New Delhi: A bench headed by Chief Justice of India NV Ramana is likely to take up the interim report submitted by the committee headed by former Supreme Court Justice RV Raveendran. (File photo)

The Supreme Court is likely to consider the interim inquiry report submitted by the three-member committee that was constituted by the court in the case pertaining to unauthorised surveillance using Pegasus software in January this year.

A bench headed by Chief Justice of India NV Ramana is likely to take up the interim report submitted by the committee headed by former Supreme Court Justice RV Raveendran.

The report is an interim one as some aspects of the case are yet to be analysed, sources said.

The committee may also seek more time to file the final report or file an interim report in the matter as it had, in a letter written on April 18, had directed police chiefs of all states to specify if they had procured the Israeli spyware.

The Pegasus Row

The Pegasus project investigations revealed that the Pegasus spyware was used on ministers, opposition leaders, political strategists, journalists, activists, minority leaders, SC judges, religious leaders, and heads of the Central Bureau of Investigation.

The project was a collaborative investigative journalism initiative undertaken by 17 media organisations. The allegations of snooping had prevented Parliament from functioning normally. Opposition and activists had attacked the government from all quarters, rejecting its defence that no illegality was committed by its agencies.

The Pegasus row reached the Supreme Court, which heard a bunch of petitions last year.

What Did The Court Say

Ruling on a batch of 12 petitions which sought an independent probe into the alleged illegal use of the Israeli NSO Group spyware, Pegasus, the bench had said “The Petitioners have placed on record certain material that prima facie merits consideration by this court. There has been no specific denial of any of the facts averred by the petitioners by the respondent, Union of India. There has only been an omnibus and vague denial in the ‘limited affidavit’ filed by the respondent, Union of India, which cannot be sufficient. In such circumstances, we have no option but to accept the prima facie case made out by the petitioners to examine the allegations made.”

What Did The Centre Say

During the hearing, the Centre had filed a brief affidavit unequivocally denying the allegations against it and said the matter involved national security questions due to which it did not wish to put the details in a public affidavit and make it a matter of public debate. It said it would divulge the details to a committee of experts who would examine the issue. It urged the court to allow it to set up a committee.

But the bench, in its order, said it is turning down the government’s request to allow it to set up the committee due to allegations that the Union or state governments are party to the rights’ deprivations of the citizens. It said allowing the request “would violate the settled judicial principle against bias, ie, that ‘justice must not only be done, but also be seen to be done’.”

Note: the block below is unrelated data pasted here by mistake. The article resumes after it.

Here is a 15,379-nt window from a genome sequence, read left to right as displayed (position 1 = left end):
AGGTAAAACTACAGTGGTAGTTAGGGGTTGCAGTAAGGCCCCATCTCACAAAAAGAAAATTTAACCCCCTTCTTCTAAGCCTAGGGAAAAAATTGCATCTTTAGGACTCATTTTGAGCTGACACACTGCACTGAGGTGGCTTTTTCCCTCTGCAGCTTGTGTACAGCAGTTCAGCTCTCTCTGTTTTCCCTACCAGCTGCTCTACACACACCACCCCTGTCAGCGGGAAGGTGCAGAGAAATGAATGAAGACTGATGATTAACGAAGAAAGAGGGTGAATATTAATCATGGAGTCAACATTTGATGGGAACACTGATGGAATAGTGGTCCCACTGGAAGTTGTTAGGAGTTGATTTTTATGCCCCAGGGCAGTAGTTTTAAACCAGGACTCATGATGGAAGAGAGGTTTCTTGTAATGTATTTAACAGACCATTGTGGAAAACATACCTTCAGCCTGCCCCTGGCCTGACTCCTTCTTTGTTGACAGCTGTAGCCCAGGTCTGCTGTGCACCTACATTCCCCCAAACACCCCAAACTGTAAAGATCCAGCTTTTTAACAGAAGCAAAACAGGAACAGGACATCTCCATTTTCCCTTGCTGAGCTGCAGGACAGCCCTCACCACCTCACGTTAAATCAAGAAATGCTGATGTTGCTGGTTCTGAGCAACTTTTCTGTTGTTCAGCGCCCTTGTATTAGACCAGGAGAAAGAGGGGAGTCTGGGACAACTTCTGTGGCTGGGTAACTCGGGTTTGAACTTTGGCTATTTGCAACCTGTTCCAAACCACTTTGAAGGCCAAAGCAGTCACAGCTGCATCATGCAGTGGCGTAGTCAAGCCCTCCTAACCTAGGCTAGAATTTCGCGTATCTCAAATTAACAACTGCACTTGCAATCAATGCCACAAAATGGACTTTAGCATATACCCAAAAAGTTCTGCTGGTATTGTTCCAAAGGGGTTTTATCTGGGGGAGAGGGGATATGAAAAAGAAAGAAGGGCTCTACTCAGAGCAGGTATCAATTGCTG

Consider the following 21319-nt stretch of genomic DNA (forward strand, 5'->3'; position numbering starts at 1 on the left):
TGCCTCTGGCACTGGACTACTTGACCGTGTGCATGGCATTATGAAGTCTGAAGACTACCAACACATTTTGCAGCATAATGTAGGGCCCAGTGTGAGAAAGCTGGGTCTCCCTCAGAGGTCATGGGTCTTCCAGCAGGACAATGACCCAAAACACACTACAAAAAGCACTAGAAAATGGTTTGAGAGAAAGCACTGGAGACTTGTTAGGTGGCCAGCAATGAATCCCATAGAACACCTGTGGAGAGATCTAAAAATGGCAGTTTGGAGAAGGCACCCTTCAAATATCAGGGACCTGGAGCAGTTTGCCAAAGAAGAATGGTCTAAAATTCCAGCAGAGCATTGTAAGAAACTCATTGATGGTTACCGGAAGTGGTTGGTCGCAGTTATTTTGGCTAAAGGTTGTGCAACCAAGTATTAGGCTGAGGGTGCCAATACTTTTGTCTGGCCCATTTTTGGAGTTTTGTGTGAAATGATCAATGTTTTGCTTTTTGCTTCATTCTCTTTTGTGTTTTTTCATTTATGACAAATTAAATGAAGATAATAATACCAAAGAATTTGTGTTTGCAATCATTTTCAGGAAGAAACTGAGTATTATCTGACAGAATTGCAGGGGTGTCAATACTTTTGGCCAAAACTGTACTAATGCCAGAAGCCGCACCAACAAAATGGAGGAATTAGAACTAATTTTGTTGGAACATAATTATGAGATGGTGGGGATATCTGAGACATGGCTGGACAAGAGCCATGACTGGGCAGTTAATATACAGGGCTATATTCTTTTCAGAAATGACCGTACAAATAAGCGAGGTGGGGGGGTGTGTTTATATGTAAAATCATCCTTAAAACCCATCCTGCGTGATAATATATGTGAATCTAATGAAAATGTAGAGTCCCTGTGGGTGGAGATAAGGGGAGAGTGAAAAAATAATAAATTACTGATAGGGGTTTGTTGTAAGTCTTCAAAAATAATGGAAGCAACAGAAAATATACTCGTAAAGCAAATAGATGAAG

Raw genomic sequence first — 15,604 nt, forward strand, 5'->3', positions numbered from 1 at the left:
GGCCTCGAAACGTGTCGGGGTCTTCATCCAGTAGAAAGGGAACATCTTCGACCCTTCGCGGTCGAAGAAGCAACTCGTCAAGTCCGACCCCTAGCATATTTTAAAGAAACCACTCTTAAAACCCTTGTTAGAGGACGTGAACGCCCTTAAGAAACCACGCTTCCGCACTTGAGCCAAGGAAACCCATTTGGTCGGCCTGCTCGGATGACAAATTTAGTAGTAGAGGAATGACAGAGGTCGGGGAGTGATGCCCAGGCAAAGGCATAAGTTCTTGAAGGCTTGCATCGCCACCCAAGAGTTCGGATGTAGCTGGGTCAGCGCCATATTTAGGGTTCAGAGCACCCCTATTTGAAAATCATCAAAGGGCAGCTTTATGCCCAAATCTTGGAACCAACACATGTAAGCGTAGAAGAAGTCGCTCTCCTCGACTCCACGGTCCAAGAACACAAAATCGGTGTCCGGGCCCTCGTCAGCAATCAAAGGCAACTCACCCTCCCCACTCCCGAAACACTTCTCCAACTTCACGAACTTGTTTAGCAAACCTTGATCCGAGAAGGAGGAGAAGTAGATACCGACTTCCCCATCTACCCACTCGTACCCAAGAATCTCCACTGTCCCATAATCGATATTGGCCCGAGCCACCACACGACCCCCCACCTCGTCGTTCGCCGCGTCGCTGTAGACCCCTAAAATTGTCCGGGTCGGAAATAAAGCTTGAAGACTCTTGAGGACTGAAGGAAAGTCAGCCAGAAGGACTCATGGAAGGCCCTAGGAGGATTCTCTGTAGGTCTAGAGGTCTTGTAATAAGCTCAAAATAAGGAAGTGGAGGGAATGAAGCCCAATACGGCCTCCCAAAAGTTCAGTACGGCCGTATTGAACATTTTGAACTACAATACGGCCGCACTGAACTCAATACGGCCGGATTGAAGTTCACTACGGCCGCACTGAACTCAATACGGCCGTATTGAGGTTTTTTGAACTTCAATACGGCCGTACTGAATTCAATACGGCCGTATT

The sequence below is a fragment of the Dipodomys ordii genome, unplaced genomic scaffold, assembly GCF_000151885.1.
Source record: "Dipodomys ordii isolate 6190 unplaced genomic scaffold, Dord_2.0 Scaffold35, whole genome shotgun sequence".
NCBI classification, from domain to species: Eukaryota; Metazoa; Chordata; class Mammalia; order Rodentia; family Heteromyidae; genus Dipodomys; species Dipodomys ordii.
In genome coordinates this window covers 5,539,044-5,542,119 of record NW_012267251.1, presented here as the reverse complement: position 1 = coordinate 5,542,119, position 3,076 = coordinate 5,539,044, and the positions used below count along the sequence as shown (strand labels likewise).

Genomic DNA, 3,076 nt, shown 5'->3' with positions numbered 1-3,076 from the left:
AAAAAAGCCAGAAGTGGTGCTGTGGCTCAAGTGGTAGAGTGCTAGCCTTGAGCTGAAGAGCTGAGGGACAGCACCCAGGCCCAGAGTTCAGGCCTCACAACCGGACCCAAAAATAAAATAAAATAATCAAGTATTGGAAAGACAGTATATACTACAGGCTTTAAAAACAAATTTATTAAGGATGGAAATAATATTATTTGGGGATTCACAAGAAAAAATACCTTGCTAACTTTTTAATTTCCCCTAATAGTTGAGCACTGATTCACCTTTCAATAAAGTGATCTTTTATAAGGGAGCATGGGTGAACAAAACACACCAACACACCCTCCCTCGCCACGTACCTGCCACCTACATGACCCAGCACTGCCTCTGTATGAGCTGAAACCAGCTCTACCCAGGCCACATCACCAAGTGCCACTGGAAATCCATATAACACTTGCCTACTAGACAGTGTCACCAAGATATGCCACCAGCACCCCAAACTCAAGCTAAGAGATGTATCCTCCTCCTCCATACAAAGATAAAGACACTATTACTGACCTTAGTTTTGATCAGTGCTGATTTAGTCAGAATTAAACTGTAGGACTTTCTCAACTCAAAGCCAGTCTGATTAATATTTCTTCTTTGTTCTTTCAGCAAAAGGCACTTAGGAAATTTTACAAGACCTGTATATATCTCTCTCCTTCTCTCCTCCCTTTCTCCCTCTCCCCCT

The bench said, “The right to privacy is directly infringed when there is surveillance or spying done on an individual, either by the State or by any external agency and if done by the State, the same must be justified on constitutional grounds.”

Elaborating on the need for balancing privacy concerns with the security needs of the state, the bench said, “It is cognizant of the State’s interest to ensure that life and liberty is preserved and must balance the same. For instance, in today’s world, information gathered by intelligence agencies through surveillance is essential for the fight against violence and terror.”

“To access this information, a need may arise to interfere with the right to privacy of an individual, provided it is carried out only when it is absolutely necessary for protecting national security/interest and is proportional. The considerations for usage of such alleged technology, ought to be evidence based. In a democratic country governed by the rule of law, indiscriminate spying on individuals cannot be allowed except with sufficient statutory safeguards, by following the procedure established by law under the Constitution,” the bench said.

“An important and necessary corollary of such a right is to ensure the protection of sources of information. Protection of journalistic sources is one of the basic conditions for the freedom of the press. Without such protection, sources may be deterred from assisting the press in informing the public on matters of public interest,” it said.

Supreme Court Inquiry Panel

In October 2021, the Supreme Court formed an expert committee headed by former Supreme Court judge Justice RV Raveendran to probe the matter.

The Supreme Court also asked the committee to file a report within 8 weeks.

The court added that information gathered by agencies is vital to the fight against terrorism and it can interfere in right to privacy only when absolutely necessary for the protection of national interests.